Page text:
If that wasn’t bizarre enough, the Opening Day festivities on March 3, 2009, saw Derek Jeter and his teammates battle to a 6-5 win, but that is not good news. Jeter, you see, was playing in the uni of World Baseball’s Team USA that day, they were the visiting team, and they beat the Yanks largely on a rough four-run sixth inning surrenderd by Yankee youngster Eric Hacker. Months later, things would be much better for Jeter, the Yanks, and their fans, but that’s another story.

So now on Wednesday, the Yanks take an 8-6 Tampa Opening Day record into their initial 2010 game vs. the Pirates at now-named George M. Steinbrenner Field. There will be plenty to watch in Yankee camp regarding battles that will decide the makeup of their starting rotation, their starting and reserve outfield, and the front of their bullpen. But their long-term struggles aside, the Pirates are worth watching as well. Righthanders Ross Ohlendorf and Daniel McCutchen came directly from the Yankees, as did outfielder Jose Tabata. And 2008 first-round pick, third baseman Pedro Alvarez came right out of the school system in Bronx, New York.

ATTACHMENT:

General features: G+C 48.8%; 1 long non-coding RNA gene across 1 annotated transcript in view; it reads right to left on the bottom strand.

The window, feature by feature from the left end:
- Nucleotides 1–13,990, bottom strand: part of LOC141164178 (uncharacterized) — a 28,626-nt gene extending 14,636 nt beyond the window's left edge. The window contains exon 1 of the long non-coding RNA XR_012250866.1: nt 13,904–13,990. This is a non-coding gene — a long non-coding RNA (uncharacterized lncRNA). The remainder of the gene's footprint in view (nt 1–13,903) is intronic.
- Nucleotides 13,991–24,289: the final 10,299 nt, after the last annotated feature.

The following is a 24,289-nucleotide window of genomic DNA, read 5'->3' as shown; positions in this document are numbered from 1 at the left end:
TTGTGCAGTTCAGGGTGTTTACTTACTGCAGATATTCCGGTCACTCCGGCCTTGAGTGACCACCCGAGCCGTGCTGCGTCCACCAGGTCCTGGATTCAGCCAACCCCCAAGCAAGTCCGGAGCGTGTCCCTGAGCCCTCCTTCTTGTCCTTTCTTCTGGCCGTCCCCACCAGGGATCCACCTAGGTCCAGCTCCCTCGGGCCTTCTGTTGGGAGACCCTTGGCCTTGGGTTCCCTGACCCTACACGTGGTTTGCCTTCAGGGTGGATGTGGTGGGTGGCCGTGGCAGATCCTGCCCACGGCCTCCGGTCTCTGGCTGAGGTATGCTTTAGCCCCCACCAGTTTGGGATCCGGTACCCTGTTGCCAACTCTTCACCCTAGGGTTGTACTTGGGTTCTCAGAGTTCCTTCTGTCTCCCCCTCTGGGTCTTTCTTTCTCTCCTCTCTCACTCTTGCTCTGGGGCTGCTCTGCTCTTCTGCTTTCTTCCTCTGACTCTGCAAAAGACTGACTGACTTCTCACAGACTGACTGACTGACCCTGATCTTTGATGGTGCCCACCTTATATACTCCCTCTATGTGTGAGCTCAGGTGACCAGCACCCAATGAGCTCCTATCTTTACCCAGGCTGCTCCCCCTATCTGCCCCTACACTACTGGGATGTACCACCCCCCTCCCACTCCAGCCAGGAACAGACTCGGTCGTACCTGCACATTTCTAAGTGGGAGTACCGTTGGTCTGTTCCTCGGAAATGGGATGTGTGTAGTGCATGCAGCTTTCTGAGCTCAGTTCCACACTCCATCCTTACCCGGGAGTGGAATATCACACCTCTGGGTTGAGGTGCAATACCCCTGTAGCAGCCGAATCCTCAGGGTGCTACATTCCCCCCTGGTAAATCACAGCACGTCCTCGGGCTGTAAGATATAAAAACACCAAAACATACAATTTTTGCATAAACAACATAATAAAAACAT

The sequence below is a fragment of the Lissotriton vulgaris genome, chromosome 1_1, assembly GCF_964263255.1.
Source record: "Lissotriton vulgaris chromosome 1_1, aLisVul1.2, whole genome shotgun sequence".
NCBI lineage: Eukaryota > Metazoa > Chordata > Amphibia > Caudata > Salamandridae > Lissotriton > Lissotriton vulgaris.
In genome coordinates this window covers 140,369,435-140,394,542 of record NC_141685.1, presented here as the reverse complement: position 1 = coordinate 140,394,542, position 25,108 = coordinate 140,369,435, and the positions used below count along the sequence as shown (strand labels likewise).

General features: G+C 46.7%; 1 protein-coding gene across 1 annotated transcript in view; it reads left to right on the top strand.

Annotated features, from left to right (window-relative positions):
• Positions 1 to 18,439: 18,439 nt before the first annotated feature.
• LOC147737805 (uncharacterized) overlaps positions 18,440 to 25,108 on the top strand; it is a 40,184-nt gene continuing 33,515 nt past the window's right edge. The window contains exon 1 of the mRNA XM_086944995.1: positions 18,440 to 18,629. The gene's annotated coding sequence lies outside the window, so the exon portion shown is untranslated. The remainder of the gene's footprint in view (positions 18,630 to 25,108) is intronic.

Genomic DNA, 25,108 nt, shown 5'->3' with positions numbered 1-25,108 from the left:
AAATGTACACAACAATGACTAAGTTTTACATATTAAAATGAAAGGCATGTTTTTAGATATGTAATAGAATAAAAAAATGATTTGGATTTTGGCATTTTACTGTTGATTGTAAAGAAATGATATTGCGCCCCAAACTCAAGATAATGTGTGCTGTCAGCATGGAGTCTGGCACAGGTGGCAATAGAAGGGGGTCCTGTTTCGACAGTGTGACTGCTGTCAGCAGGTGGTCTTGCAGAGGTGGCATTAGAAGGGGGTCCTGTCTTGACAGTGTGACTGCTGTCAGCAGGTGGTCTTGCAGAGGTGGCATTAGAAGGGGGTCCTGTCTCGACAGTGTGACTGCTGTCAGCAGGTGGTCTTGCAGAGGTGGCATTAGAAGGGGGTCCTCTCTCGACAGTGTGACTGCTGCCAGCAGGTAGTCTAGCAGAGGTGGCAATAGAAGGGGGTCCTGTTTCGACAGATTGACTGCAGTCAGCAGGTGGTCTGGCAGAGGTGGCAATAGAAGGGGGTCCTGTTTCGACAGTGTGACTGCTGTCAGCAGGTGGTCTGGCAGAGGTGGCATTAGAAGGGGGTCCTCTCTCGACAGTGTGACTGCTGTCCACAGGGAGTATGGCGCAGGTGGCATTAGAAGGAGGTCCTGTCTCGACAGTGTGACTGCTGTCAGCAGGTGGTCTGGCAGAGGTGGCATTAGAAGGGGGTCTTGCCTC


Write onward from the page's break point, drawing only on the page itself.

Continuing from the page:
I don’t know who the Pittsbugh starter will be. But I know this: The World Champion 2010 Yankees will be sporting their Pinstripes for the first and only time of this year’s spring season. The sun will shine, or maybe it won’t. It will be warm, or at least warmer than in New York. And it won’t snow.

And I will be there.